To that end, Jonah Mackay ’17, an economics major and poverty studies minor, will do additional analysis using that pricing information. He will determine how much it would cost to purchase a predetermined selection of products, or a “market basket,” in different parts of Rockbridge County. That will help researchers drill down to locations in the county that score lowest in terms of affordable access to healthy food. Mackay plans to wrap up his work by the end of Spring Term.

Virginia Tech will work with Wilder and LePere to establish a rating system for the stores that were surveyed. The purpose of this system and the other resulting data is not to publicly broadcast where stores fell on the spectrum, but to use the information to inform the need for additional programs and actions.

For example, Wilder would like to help some store owners determine whether they can stock more nutritious items — low-salt canned beans instead of the standard version, for example — without losing sales. She recognizes that store owners cannot stock a product that does not interest buyers. Other resources include shelf signage to educates shoppers about the benefits of healthy foods, or exterior signage that promotes fresh produce instead of alcohol and cigarettes.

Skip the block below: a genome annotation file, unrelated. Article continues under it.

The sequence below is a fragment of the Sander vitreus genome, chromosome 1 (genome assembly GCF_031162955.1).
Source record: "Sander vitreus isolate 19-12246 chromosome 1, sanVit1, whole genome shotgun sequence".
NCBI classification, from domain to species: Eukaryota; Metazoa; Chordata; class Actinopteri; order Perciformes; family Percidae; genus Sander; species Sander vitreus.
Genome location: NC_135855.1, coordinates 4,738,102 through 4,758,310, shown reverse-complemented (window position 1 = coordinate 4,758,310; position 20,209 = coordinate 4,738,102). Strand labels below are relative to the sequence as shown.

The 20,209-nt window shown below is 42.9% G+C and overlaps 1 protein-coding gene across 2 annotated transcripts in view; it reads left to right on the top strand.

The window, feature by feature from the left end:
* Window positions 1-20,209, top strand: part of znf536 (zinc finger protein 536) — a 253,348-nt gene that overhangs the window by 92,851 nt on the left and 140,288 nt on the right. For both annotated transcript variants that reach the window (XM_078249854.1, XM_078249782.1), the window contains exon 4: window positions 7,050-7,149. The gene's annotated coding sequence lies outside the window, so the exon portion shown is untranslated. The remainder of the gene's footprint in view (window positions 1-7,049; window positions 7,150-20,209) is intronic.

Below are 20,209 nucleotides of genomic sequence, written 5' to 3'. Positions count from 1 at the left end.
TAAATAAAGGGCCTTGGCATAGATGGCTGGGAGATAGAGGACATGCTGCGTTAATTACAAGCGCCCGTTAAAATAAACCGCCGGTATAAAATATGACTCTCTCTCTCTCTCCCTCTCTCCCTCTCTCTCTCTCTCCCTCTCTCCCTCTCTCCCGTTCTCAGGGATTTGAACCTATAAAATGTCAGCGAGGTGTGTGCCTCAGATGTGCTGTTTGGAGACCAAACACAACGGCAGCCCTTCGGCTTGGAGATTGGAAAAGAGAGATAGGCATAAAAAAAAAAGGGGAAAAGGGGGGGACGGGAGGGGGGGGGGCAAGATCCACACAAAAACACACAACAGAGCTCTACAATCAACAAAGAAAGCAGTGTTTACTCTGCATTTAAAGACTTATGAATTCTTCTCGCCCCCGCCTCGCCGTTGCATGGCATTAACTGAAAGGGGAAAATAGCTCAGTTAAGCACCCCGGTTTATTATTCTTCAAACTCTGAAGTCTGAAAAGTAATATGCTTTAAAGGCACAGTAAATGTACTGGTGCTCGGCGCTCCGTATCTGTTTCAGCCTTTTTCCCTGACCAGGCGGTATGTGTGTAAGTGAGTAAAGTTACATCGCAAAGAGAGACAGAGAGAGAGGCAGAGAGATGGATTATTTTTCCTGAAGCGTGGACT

“What we are doing right now is a needs assessment,” Wilder said. “What does our community look like and what are the needs before we can figure out what to do moving forward?”

LePere will focus more on community awareness and education, which is why she had Barrett and Singerman work on social media for her organization and develop a pamphlet for consumers.

As is the case with all Community-Based Research projects set up through the Shepherd Program, the food desert collaboration has been beneficial for all parties involved. In this case, community partners saved considerable time and resources, and the students came away with a different outlook on food.

“It definitely gives me a different perspective,” Barrett said. “You think of it as something to eat and enjoy, but it is definitely bigger than that. Now, I’m seeing food as multidimensional.”